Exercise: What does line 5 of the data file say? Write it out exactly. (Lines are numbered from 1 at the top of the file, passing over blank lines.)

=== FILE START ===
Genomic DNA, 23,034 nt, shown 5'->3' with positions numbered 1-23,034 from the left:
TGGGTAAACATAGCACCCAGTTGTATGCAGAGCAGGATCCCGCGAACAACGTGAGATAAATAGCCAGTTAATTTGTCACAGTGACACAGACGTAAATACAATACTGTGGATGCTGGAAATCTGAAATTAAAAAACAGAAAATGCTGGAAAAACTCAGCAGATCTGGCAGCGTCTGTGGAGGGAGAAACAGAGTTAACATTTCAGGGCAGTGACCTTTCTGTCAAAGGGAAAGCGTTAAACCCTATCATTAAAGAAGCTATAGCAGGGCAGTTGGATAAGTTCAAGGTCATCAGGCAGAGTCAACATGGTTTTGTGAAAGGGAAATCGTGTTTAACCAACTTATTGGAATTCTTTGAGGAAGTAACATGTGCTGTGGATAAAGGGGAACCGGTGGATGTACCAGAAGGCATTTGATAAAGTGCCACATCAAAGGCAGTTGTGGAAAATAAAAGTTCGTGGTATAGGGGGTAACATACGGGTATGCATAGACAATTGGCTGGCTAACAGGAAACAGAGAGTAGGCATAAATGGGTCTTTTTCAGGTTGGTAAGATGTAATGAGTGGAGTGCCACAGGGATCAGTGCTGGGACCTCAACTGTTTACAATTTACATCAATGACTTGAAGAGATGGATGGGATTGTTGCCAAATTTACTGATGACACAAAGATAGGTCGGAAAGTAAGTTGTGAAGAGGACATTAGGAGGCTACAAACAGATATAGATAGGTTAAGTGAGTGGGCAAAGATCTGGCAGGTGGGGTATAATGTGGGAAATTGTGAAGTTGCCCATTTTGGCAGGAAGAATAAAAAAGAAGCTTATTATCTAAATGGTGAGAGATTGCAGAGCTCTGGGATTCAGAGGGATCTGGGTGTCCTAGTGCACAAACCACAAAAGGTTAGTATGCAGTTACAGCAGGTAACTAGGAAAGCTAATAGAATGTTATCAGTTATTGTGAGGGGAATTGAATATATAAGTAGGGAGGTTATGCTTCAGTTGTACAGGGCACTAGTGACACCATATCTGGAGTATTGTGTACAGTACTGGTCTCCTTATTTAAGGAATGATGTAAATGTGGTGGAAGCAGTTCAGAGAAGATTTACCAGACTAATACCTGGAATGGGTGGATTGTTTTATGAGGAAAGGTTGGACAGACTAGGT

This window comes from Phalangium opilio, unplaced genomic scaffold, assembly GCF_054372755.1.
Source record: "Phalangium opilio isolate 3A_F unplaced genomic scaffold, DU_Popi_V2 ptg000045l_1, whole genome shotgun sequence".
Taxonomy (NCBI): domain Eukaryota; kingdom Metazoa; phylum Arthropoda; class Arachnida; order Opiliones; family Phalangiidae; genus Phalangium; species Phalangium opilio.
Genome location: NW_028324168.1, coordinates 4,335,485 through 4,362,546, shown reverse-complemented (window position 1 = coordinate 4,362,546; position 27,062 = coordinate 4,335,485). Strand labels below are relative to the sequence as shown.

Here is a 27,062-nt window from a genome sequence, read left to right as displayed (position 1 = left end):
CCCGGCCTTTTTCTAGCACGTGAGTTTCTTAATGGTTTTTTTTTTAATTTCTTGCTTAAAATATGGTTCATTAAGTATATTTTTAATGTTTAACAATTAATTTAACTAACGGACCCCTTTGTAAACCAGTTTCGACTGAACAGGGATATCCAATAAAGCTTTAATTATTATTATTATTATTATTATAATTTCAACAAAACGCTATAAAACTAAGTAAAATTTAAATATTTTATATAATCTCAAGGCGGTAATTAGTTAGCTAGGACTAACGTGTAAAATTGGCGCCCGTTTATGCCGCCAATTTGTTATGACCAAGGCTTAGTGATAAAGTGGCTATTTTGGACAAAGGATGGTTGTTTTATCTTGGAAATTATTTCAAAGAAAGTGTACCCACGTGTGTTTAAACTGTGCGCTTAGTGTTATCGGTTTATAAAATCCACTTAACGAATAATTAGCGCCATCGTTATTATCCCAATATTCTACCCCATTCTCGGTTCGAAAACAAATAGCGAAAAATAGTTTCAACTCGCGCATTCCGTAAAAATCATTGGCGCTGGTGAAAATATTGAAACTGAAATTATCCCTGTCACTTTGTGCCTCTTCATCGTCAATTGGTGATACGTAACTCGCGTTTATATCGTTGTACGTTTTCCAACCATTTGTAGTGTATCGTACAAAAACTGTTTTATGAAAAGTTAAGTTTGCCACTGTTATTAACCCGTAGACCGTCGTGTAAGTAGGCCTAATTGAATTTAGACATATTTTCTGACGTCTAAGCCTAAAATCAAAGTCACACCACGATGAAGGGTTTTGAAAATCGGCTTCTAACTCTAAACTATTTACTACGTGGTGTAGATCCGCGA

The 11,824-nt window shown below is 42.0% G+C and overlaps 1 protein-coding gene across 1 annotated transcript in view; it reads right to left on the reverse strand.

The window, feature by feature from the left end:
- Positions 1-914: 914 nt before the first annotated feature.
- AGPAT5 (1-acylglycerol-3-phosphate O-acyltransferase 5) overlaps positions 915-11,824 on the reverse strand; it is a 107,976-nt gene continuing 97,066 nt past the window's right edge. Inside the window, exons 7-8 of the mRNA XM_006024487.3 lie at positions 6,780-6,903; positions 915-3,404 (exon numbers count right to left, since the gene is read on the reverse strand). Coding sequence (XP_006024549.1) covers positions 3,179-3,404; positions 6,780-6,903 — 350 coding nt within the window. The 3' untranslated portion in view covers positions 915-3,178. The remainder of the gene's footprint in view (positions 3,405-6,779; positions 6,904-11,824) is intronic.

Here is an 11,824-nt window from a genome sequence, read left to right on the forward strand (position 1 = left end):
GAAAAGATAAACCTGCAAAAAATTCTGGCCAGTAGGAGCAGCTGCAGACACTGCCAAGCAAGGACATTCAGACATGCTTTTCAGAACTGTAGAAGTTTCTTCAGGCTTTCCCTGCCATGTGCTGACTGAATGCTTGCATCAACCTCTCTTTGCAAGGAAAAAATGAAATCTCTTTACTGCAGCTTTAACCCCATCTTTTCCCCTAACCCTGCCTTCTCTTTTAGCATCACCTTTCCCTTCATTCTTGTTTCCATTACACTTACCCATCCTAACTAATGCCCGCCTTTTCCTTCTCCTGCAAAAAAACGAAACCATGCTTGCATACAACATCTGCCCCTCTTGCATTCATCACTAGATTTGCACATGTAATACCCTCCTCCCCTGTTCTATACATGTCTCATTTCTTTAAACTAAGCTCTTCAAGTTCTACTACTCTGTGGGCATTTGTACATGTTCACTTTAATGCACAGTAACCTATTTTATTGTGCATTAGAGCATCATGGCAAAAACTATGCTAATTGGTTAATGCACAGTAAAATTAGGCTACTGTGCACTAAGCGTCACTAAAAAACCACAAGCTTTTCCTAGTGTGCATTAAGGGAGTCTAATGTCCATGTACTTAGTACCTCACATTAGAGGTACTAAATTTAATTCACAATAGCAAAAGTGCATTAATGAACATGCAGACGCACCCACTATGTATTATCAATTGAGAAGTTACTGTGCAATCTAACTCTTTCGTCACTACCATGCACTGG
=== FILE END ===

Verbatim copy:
Taxonomy (NCBI): domain Eukaryota; kingdom Metazoa; phylum Arthropoda; class Arachnida; order Opiliones; family Phalangiidae; genus Phalangium; species Phalangium opilio.